Namkung (The Things We Tell Ourselves, 2015, etc.) presents a novel about a predatory English teacher and the journalists who seek to stop him.
Caryn Rodgers is an undergraduate at the University of Southern California and an intern at the Los Angeles Daily. She’s the daughter of a beauty queen and a diplomat, and her family is wealthy beyond imagination; she didn’t even know how to use a washing machine before she went to college. But her life hasn’t always been idyllic. Six years ago, during her sophomore year at the prestigious Windemere School for Girls, she found herself the target of unwanted advances from her English teacher, Dr. Gregory Copeland, who’s a beloved, longtime member of the faculty. Caryn, with the support of her boss, Jane March, decides to run a personal essay about her experience in the Daily. Her essay, “My Tenth-Grade Teacher Claims He Fell in Love With Me,” winds up causing quite a stir, and other Windemere alumnae come out of the woodwork with their own stories about Copeland. Caryn receives plenty of negative attention, as well, from Copeland’s defenders. Will there be enough evidence for a case, and will Windemere ever admit any wrongdoing? The story progresses quickly, and although some readers may find it difficult to relate to the protagonist’s wealth, other characters of other socio-economic classes help to round out the narrative. It’s through the stories of these characters that more sinister details emerge; for example, the vodka-fueled and heavily tattooed Sasha Sokoloff provides a thorough and disturbing account of her own past with Copeland. Sasha may seem like a familiar character type—a reckless, emotionally scarred beauty bouncing around Los Angeles—but readers do get the opportunity to understand where her pain comes from. A budding romance for Jane doesn’t add much to the plot; indeed, the journalist mainly just serves as a conduit for the victims’ stories. But the details and personalities of the victims, and the many risks that they face in coming forward, ultimately make the book a worthwhile read.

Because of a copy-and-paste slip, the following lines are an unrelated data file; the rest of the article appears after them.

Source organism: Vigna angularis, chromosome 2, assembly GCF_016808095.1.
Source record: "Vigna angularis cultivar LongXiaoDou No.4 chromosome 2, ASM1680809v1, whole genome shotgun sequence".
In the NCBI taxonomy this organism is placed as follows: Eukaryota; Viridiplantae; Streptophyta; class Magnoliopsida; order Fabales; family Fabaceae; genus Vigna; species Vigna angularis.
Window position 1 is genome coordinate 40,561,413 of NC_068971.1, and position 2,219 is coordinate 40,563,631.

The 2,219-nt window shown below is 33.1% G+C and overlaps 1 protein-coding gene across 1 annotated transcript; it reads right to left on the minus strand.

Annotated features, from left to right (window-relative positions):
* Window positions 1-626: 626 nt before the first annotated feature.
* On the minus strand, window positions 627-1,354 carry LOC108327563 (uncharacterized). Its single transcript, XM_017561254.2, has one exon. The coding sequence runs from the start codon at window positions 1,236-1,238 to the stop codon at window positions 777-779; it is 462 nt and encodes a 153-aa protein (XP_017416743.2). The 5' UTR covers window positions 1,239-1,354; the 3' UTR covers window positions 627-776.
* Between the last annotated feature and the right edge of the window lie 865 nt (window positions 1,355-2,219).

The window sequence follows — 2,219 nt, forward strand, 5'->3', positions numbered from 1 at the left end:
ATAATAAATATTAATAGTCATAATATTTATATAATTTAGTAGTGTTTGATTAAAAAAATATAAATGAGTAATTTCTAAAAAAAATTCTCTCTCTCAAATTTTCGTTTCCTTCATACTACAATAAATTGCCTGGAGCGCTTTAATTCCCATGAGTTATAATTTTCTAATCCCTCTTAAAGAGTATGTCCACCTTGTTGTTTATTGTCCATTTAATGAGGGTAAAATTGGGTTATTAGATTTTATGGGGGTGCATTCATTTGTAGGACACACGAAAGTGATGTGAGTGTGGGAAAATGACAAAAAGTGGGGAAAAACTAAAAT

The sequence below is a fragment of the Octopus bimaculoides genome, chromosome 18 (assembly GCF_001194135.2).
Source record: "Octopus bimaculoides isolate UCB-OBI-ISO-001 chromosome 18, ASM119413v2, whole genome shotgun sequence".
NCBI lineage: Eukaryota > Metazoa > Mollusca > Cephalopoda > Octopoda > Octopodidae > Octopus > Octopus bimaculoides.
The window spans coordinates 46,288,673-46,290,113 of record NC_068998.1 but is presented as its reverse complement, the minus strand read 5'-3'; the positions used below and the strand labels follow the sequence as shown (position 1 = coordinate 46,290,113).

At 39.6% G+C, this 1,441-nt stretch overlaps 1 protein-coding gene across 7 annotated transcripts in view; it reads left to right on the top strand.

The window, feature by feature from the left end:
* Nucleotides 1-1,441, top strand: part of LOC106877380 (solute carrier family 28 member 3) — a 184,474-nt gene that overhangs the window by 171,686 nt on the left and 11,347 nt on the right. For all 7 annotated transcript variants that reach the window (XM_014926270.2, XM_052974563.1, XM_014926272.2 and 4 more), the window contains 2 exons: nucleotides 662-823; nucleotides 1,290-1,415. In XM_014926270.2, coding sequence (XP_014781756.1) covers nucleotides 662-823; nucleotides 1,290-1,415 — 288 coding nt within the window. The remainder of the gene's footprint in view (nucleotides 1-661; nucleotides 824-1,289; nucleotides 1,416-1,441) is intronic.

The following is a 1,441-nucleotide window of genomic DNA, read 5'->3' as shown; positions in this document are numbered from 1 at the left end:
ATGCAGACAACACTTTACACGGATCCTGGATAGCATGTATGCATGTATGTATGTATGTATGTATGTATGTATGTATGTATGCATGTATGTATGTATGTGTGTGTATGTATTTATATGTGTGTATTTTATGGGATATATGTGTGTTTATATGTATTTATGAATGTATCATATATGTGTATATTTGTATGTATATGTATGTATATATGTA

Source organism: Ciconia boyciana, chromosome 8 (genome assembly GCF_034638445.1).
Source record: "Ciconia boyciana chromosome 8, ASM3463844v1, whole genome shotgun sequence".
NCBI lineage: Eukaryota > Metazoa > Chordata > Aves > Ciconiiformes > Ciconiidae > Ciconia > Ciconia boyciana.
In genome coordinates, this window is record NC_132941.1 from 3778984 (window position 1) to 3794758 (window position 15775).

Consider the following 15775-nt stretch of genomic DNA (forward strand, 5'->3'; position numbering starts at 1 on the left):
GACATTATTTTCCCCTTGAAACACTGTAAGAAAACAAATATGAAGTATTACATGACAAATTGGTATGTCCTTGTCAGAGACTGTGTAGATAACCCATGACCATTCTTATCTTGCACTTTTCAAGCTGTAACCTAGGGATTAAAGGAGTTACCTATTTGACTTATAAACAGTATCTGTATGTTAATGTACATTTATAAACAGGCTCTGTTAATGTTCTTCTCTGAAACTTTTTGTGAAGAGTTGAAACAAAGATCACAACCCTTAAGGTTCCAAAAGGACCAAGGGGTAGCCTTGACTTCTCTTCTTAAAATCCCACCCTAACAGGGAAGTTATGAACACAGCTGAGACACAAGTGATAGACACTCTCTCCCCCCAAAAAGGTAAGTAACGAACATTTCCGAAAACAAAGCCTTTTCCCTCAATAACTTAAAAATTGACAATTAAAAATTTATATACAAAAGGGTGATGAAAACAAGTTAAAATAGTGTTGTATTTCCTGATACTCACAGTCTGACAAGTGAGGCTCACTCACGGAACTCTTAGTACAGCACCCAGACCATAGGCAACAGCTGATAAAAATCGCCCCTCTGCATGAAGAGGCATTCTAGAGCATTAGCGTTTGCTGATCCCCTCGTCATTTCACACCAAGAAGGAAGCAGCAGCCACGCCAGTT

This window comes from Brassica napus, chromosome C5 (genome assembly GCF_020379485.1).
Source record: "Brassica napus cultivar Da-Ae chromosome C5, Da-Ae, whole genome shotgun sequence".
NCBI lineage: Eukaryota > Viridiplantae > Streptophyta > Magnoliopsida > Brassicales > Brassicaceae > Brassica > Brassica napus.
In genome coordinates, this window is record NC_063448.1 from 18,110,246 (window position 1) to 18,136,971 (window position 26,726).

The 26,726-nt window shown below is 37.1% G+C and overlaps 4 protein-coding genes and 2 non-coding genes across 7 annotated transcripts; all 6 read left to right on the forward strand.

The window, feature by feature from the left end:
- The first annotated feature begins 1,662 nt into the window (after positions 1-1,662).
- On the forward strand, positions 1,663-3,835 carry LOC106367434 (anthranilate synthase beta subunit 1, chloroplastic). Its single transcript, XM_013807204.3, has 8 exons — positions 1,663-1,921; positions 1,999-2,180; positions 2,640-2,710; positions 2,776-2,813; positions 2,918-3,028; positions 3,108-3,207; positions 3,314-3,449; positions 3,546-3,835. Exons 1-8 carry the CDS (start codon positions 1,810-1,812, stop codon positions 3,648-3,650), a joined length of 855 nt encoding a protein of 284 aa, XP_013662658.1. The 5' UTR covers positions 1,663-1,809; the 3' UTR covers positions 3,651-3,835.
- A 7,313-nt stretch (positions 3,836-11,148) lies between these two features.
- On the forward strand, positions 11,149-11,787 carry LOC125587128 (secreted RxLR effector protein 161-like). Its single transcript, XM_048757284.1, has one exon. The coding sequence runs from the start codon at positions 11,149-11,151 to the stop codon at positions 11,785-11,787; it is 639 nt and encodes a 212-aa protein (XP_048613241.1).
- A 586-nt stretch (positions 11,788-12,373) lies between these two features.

A sober, personable tale about the complexities of sexual abuse and its aftermath.